Cellebrite makes software to automate physically extracting and indexing data from mobile devices. They exist within the grey – where enterprise branding joins together with the larcenous to be called “digital intelligence.” Their customer list has included authoritarian regimes in Belarus, Russia, Venezuela, and China; death squads in Bangladesh; military juntas in Myanmar; and those seeking to abuse and oppress in Turkey, UAE, and elsewhere. A few months ago, they announced that they added Signal support to their software.
They produce two primary pieces of software (both for Windows): UFED and Physical Analyzer.
UFED creates a backup of your device onto the Windows machine running UFED (it is essentially a frontend to
adb backupon Android and iTunes backup on iPhone, with some additional parsing). Once a backup has been created, Physical Analyzer then parses the files from the backup in order to display the data in browsable form.
When Cellebrite announced that they added Signal support to their software, all it really meant was that they had added support to Physical Analyzer for the file formats used by Signal. This enables Physical Analyzer to display the Signal data that was extracted from an unlocked device in the Cellebrite user’s physical possession.
One way to think about Cellebrite’s products is that if someone is physically holding your unlocked device in their hands, they could open whatever apps they would like and take screenshots of everything in them to save and go over later. Cellebrite essentially automates that process for someone holding your device in their hands.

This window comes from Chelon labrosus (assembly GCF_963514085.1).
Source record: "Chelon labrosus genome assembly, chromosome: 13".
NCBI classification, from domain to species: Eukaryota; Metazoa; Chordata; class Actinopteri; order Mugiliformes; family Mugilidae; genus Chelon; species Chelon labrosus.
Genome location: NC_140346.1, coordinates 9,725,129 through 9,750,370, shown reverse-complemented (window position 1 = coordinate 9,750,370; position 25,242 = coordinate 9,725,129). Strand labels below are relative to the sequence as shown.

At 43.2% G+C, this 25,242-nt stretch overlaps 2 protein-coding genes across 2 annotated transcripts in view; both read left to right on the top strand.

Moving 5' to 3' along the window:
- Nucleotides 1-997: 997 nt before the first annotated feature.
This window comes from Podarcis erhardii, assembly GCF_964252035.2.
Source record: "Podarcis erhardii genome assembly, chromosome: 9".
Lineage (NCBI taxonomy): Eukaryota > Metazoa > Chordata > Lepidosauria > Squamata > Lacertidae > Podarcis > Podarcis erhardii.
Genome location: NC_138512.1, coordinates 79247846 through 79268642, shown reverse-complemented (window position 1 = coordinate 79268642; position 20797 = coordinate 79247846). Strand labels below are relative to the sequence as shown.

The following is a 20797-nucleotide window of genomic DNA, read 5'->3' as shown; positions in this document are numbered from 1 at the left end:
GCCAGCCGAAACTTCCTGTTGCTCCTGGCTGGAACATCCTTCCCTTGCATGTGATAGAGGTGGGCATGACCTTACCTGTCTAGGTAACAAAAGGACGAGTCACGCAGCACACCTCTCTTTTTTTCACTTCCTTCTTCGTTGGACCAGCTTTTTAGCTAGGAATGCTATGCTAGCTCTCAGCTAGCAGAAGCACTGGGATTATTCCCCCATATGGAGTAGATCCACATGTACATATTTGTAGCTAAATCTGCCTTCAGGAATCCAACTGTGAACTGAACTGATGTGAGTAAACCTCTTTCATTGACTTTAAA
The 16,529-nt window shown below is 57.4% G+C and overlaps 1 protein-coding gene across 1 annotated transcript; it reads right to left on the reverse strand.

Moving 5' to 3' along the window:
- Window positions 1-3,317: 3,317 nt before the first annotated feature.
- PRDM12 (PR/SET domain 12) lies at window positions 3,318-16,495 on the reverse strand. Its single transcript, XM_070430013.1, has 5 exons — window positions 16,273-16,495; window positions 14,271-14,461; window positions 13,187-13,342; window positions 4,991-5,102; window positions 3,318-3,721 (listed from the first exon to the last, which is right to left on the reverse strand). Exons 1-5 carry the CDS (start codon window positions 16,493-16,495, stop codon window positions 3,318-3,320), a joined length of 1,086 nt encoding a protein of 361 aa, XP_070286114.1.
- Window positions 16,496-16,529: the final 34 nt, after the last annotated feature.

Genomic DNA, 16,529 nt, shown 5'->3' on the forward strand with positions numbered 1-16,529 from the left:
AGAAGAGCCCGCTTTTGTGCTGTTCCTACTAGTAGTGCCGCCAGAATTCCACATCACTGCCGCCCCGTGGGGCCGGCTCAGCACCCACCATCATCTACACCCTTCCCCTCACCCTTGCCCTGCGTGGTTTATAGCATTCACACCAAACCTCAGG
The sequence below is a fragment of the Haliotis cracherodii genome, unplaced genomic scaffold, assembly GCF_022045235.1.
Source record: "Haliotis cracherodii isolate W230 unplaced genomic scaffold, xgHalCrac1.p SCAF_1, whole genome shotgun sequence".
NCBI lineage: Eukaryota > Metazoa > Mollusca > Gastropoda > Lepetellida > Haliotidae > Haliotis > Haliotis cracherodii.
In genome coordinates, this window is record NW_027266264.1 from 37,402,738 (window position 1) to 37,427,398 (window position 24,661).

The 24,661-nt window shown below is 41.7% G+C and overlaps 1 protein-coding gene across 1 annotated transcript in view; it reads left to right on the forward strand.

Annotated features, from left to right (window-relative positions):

we were surprised to find that very little care seems to have been given to Cellebrite’s own software security. Industry-standard exploit mitigation defenses are missing, and many opportunities for exploitation are present.
As just one example (unrelated to what follows), their software bundles FFmpeg DLLs that were built in 2012 and have not been updated since then. There have been over a hundred security updates in that time, none of which have been applied.
Given the number of opportunities present, we found that it’s possible to execute arbitrary code on a Cellebrite machine simply by including a specially formatted but otherwise innocuous file in any app on a device that is subsequently plugged into Cellebrite and scanned. There are virtually no limits on the code that can be executed.
For example, by including a specially formatted but otherwise innocuous file in an app on a device that is then scanned by Cellebrite, it’s possible to execute code that modifies not just the Cellebrite report being created in that scan, but also all previous and future generated Cellebrite reports from all previously scanned devices and all future scanned devices in any arbitrary way (inserting or removing text, email, photos, contacts, files, or any other data), with no detectable timestamp changes or checksum failures. This could even be done at random, and would seriously call the data integrity of Cellebrite’s reports into question.
Any app could contain such a file, and until Cellebrite is able to accurately repair all vulnerabilities in its software with extremely high confidence, the only remedy a Cellebrite user has is to not scan devices.
In completely unrelated news, upcoming versions of Signal will be periodically fetching files to place in app storage. These files are never used for anything inside Signal and never interact with Signal software or data, but they look nice,
We have a few different versions of files that we think are aesthetically pleasing, and will iterate through those slowly over time.
Nice – so installing Signal on your phone means there is a real possibility that you will get a Cellebrite breaking file on your phone. If they tap you, they will unknowingly break the Cellebrite unit permanently.